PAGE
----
- The S&P 500 and the Dow on Tuesday continued their slide from last week’s record highs.
- Global COVID-19 cases are rising, and the US State Department is set to issue a travel advisory.
- The VIX, Wall Street’s “fear gauge,” was advancing.
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Stocks moved lower on Tuesday, edging further from their strongest levels on record over concerns about rising COVID-19 cases worldwide.
The S&P 500 and the Dow Jones industrial average were in the red for the second straight session after notching record closing highs at the end of last week.
But on the rise was the VIX, Wall Street’s so-called fear gauge. It climbed by the most in three weeks, indicating that investors expect increased volatility over the next 30 days. A recent survey by Allianz found that many Americans want to stay on the sidelines of the stock market this year, worried that volatility will accelerate and hurt their investments.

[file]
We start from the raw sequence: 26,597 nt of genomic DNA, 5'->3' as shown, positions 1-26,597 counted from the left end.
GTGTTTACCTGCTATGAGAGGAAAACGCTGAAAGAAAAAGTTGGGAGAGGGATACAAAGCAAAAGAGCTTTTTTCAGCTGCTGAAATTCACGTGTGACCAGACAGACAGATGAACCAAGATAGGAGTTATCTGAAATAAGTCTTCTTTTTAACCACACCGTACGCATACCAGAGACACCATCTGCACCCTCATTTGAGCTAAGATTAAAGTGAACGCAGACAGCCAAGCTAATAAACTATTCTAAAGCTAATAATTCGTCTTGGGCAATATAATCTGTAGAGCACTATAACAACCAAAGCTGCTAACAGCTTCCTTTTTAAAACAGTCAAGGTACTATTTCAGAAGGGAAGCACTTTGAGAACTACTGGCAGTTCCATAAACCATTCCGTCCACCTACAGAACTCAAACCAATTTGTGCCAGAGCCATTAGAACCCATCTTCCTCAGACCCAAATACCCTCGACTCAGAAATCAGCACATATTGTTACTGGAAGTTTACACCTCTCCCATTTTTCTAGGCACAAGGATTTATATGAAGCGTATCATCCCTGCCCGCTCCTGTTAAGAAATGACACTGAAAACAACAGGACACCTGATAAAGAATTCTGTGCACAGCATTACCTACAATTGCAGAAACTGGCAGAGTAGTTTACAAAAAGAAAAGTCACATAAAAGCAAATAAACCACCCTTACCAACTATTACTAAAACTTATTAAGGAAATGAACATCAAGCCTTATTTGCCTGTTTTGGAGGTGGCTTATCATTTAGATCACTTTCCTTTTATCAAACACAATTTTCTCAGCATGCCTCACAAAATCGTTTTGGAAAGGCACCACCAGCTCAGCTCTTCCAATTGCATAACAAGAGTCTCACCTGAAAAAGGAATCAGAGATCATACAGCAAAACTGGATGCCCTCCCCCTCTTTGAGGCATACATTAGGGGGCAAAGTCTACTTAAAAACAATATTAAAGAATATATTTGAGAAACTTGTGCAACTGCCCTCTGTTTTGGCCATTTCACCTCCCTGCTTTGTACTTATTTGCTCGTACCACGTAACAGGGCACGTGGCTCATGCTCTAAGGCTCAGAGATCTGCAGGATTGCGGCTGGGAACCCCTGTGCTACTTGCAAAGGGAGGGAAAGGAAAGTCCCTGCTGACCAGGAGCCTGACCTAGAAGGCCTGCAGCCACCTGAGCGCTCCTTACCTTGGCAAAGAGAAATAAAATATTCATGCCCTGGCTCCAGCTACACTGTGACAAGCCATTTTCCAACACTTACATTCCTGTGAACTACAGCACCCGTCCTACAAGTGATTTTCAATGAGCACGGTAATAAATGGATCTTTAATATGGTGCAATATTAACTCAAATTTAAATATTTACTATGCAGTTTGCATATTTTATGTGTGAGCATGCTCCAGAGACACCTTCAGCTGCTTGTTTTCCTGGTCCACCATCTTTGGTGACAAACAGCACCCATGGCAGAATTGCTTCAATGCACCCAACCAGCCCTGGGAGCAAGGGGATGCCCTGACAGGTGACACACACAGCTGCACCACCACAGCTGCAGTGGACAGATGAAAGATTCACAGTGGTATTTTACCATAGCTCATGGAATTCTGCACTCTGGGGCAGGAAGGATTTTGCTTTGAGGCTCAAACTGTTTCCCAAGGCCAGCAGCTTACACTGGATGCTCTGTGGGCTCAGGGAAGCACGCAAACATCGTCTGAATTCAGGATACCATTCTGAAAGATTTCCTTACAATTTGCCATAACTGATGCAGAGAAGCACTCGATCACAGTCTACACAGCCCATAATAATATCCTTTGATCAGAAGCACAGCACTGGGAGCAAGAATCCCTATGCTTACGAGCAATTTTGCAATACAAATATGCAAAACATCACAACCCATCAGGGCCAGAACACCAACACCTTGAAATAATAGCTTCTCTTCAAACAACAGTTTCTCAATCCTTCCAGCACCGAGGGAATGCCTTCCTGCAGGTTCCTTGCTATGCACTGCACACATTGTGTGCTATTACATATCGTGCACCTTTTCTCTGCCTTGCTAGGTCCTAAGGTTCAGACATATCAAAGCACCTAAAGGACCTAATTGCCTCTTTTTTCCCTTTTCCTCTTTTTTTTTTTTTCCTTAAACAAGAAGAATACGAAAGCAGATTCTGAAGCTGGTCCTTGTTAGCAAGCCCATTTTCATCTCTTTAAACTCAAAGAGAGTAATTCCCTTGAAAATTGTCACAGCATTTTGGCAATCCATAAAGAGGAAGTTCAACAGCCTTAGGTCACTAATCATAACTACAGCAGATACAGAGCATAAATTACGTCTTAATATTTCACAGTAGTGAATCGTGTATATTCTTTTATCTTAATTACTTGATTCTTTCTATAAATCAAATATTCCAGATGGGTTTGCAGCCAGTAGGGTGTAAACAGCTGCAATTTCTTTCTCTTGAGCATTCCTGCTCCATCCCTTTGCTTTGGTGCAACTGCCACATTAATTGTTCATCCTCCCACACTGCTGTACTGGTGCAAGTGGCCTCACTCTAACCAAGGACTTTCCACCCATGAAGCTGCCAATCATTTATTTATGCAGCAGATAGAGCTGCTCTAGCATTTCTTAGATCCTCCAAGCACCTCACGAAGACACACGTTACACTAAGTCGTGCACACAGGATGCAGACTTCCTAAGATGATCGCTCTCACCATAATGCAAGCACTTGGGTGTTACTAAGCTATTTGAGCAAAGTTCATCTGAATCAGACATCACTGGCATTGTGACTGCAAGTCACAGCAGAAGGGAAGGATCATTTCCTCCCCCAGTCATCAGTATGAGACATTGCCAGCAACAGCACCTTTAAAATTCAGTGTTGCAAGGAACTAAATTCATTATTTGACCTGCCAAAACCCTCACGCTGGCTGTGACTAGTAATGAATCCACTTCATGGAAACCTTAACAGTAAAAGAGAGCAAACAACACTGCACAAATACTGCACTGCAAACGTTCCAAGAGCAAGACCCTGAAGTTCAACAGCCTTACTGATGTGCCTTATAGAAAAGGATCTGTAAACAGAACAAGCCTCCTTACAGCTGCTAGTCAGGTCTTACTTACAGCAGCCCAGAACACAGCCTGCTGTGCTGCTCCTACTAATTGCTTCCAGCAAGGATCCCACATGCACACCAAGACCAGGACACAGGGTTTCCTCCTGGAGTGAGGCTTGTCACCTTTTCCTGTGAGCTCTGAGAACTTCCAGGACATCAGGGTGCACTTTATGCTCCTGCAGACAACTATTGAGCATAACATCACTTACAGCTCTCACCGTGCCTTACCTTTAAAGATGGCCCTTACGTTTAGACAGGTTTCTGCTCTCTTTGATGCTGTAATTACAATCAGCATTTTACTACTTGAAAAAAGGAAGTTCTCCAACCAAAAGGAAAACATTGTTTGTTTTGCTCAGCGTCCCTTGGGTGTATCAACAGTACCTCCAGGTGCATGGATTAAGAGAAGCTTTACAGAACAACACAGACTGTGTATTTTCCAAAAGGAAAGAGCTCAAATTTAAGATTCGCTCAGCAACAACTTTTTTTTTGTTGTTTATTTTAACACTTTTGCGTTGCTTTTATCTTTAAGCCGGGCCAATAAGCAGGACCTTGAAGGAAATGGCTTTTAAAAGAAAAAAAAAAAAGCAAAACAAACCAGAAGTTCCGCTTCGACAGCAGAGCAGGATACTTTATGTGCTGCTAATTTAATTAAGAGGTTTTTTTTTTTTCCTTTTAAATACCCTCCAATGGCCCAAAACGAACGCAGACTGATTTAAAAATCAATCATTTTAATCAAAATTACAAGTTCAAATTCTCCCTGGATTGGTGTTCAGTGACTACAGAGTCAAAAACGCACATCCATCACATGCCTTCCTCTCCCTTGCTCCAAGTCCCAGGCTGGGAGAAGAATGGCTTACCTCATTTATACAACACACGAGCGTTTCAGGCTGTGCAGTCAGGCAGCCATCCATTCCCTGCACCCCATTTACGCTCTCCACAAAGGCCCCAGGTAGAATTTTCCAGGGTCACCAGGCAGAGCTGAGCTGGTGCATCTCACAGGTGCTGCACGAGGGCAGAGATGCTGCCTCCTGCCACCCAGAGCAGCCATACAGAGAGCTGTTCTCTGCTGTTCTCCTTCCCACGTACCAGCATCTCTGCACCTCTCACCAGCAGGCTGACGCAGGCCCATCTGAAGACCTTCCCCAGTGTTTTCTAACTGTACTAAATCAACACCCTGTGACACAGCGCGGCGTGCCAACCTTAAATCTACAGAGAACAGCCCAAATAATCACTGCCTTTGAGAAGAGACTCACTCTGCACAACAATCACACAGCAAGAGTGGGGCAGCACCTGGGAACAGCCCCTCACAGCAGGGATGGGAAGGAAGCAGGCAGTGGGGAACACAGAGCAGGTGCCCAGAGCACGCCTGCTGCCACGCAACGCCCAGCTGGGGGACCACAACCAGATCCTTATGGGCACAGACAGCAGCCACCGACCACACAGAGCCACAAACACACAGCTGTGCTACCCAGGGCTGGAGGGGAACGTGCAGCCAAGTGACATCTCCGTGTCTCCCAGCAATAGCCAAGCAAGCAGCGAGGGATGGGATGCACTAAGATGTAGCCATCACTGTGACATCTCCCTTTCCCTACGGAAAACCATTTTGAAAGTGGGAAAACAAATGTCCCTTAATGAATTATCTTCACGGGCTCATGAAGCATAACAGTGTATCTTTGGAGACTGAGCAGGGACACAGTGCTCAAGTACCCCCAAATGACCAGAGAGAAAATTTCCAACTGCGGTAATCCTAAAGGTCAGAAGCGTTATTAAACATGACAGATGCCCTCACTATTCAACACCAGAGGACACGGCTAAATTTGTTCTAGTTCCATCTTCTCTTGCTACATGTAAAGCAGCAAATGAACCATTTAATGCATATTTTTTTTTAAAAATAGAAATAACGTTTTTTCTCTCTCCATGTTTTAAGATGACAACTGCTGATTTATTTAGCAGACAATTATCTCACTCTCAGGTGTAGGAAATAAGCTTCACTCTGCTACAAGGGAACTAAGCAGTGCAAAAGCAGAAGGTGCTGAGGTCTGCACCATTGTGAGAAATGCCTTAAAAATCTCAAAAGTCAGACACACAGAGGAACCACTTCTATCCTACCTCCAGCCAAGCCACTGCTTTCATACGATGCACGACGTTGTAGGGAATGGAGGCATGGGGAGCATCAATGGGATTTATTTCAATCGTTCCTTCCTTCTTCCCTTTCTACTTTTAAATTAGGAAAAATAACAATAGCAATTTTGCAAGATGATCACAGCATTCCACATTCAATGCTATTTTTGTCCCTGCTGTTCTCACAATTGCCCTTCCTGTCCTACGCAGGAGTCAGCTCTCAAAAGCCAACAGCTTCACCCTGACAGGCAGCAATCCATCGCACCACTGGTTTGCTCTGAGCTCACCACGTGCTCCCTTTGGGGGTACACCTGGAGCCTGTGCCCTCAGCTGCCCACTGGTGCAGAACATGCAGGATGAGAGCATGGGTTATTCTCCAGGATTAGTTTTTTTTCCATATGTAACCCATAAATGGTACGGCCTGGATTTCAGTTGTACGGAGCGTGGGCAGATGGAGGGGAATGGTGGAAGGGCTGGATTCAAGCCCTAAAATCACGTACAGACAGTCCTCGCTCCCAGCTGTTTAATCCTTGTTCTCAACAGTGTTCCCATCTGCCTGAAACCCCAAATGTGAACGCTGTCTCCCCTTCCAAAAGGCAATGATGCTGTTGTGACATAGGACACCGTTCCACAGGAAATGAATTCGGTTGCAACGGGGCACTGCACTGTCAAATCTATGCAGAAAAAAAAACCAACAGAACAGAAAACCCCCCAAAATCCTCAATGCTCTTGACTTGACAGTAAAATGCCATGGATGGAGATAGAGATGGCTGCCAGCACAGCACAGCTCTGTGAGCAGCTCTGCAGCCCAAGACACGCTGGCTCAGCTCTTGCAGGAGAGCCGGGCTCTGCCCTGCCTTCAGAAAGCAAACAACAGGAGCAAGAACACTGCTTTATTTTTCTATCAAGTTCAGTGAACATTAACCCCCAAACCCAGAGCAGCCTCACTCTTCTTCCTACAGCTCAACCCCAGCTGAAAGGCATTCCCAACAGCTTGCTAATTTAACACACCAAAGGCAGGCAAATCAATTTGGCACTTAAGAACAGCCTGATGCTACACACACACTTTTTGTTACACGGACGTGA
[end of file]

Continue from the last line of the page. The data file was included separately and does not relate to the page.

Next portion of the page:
Here’s where US indexes stood at 9:30 a.m. ET on Tuesday:
- S&P 500: 4,154.55, down 0.21%
- Dow Jones industrial average: 33,976.63, down 0.3% (100.82 points)
- Nasdaq composite: 13,902.39, down 0.07%
The S&P 500’s consumer-discretionary sector was losing the most ground, with airline stocks down after the US State Department said on Monday that it planned to issue a “Level 4: Do Not Travel” advisory for nearly 80% of countries as the coronavirus continues to spread. Shares of United Airlines were lower after the carrier indicated that quarterly losses would continue until air travel recovers to 65% of 2019 levels.
Elsewhere, Apple will be in focus as it hosts a “Spring Loaded” virtual event at 1 p.m. ET during which it is expected to introduce two iPad Pro models.
Bitfarms, a Canadian bitcoin-mining company, is planning a new mining site in Argentina that it said would be its largest yet.
Gold fell 0.1%, to $1,767 per ounce. Long-dated US Treasury yields rose, with the 10-year yield at 1.61%.
Bitcoin rose to $56,079.